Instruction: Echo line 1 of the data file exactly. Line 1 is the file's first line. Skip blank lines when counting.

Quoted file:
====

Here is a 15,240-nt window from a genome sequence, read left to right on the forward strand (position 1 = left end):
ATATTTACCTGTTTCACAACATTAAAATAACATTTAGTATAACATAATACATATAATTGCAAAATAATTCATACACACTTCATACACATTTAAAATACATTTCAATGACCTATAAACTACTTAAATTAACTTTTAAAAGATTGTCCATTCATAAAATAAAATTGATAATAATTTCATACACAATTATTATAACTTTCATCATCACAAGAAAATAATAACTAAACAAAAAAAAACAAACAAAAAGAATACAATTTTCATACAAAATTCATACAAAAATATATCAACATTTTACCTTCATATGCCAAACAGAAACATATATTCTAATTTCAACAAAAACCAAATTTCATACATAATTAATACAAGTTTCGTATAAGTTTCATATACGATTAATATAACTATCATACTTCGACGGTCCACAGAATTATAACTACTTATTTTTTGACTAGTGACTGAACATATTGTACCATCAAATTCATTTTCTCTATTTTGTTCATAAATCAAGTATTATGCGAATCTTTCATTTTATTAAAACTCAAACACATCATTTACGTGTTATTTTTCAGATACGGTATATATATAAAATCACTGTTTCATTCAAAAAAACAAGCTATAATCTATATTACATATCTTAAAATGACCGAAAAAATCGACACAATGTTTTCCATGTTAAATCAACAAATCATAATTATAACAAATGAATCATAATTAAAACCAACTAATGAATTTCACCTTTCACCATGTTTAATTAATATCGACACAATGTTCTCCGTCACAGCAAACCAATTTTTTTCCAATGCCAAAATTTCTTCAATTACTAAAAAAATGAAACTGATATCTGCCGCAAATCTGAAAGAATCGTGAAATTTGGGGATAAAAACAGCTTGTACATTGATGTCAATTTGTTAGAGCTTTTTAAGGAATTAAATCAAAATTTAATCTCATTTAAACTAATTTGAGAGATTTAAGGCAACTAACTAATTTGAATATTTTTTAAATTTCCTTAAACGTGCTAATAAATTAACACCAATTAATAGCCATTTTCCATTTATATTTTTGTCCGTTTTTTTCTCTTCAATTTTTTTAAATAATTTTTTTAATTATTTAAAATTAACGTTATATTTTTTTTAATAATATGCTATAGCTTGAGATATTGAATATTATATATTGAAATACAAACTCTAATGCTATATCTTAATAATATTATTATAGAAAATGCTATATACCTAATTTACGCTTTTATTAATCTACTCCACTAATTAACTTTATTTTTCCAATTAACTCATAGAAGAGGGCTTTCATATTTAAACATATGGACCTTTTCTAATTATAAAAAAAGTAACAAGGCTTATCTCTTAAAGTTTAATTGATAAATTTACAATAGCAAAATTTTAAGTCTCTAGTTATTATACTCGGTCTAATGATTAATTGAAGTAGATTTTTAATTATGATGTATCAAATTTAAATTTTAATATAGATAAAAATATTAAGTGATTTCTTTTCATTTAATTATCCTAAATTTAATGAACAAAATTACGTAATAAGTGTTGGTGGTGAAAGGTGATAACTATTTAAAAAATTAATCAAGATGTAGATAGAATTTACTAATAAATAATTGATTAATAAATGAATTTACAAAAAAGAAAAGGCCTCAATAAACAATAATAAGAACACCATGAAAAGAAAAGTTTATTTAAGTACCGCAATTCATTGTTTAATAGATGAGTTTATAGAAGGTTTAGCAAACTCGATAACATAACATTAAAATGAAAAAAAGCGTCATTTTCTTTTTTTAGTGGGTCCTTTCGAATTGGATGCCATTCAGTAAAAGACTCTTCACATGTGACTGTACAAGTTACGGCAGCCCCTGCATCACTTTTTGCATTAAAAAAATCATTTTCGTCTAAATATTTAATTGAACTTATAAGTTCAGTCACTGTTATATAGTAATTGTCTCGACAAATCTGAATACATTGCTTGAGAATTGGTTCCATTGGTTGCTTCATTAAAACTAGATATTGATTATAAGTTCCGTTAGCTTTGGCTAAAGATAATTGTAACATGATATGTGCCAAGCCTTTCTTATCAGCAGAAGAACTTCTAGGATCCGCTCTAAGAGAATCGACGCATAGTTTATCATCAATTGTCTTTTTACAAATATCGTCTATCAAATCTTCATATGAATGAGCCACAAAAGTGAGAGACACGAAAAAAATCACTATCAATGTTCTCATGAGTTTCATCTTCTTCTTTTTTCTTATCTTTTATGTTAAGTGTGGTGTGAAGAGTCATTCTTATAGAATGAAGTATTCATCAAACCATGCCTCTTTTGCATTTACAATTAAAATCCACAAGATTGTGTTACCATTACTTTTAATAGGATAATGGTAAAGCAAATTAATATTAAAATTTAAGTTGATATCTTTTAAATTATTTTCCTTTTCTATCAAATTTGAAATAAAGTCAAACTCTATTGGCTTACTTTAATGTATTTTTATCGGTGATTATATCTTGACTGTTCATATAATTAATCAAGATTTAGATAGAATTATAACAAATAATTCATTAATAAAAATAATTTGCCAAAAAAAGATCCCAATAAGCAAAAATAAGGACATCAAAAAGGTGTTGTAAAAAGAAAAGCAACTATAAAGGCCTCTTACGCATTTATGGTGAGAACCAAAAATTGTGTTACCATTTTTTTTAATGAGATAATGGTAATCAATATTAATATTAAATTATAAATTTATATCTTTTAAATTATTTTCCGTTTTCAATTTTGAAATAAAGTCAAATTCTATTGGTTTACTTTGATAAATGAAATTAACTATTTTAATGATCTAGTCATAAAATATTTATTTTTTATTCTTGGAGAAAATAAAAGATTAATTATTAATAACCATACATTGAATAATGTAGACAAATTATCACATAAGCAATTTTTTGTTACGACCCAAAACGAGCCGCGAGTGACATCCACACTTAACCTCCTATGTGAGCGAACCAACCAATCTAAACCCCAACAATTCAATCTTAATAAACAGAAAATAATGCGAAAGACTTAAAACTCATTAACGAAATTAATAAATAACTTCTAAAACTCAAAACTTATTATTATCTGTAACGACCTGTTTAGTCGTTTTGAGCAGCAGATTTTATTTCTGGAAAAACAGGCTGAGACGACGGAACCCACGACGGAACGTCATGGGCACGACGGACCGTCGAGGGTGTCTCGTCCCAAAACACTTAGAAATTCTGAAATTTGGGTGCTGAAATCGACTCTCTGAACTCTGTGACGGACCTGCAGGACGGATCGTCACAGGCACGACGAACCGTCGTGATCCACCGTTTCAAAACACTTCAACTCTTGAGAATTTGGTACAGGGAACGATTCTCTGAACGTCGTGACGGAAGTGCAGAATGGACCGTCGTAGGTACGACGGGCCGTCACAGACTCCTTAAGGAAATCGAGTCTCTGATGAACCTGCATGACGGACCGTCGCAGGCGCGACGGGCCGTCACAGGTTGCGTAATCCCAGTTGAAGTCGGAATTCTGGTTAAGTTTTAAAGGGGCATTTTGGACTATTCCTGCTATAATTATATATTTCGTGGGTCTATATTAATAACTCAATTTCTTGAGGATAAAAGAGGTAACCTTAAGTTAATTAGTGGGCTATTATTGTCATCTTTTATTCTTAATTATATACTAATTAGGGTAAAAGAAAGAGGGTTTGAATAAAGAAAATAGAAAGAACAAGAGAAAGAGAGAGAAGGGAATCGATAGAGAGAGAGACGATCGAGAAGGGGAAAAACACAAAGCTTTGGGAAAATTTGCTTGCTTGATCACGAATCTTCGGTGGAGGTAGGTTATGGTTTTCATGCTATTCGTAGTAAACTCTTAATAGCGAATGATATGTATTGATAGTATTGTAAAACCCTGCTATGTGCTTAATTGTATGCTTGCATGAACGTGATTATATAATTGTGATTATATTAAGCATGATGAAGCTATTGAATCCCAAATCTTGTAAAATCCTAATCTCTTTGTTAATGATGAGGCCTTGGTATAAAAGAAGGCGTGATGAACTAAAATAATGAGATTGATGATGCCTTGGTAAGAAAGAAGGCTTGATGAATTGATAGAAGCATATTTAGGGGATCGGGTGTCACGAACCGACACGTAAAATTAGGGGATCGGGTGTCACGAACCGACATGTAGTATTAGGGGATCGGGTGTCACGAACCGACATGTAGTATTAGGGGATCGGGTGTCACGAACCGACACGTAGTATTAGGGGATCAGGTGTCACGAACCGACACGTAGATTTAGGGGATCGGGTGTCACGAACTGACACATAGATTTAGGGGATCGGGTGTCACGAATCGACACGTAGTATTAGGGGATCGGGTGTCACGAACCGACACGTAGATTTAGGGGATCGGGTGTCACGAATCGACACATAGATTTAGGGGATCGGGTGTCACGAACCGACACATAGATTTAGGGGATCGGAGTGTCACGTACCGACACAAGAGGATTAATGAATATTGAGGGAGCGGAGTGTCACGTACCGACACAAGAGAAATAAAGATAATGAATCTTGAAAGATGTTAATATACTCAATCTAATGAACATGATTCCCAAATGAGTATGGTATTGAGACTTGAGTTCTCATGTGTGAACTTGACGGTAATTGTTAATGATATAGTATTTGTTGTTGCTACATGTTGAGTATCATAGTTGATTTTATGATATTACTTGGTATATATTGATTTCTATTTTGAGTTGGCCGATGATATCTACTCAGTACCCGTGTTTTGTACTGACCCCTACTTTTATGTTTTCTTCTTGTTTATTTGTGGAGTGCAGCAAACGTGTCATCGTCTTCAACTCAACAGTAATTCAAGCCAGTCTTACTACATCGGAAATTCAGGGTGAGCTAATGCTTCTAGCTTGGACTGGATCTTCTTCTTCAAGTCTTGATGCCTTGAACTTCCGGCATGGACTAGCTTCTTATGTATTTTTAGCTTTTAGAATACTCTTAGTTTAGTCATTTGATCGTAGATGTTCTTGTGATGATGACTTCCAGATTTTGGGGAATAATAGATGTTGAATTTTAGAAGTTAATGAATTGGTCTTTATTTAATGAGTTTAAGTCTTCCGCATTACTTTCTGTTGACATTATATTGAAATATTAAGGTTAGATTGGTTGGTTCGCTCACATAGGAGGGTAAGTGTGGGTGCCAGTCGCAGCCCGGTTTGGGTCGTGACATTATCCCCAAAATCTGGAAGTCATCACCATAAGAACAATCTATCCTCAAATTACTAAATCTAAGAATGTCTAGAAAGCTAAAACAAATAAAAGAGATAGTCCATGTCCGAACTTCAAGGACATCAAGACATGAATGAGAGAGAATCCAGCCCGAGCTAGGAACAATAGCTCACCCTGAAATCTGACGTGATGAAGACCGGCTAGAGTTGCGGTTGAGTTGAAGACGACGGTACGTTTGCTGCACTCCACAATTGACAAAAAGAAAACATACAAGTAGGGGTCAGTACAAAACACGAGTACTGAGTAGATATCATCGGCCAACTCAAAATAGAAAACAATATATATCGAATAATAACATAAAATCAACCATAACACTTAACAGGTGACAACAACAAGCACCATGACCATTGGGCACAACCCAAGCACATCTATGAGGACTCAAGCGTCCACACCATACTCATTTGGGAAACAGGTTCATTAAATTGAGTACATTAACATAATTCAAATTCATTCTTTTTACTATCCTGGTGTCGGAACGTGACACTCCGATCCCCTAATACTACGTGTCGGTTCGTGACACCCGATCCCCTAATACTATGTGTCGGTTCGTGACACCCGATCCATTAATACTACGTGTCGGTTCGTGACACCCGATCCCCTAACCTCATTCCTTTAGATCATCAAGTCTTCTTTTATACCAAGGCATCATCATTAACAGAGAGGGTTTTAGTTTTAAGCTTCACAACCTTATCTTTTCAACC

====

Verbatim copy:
Here is a 15,240-nt window from a genome sequence, read left to right on the forward strand (position 1 = left end):